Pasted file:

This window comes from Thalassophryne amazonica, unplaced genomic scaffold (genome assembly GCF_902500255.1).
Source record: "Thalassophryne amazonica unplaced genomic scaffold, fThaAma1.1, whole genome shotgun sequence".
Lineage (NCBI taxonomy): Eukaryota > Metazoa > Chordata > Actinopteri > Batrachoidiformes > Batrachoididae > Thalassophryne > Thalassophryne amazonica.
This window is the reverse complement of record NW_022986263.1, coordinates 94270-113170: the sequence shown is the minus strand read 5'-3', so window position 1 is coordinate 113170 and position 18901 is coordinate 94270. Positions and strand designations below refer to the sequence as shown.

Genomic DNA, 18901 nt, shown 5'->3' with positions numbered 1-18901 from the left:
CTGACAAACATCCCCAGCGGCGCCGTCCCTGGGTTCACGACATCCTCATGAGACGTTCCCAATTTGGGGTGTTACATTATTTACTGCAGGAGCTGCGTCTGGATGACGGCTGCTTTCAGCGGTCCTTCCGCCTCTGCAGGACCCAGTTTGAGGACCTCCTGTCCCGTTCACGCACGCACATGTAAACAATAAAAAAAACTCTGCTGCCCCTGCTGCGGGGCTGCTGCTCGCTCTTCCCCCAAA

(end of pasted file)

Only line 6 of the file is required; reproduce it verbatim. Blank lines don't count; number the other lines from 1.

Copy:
CTGACAAACATCCCCAGCGGCGCCGTCCCTGGGTTCACGACATCCTCATGAGACGTTCCCAATTTGGGGTGTTACATTATTTACTGCAGGAGCTGCGTCTGGATGACGGCTGCTTTCAGCGGTCCTTCCGCCTCTGCAGGACCCAGTTTGAGGACCTCCTGTCCCGTTCACGCACGCACATGTAAACAATAAAAAAAACTCTGCTGCCCCTGCTGCGGGGCTGCTGCTCGCTCTTCCCCCAAA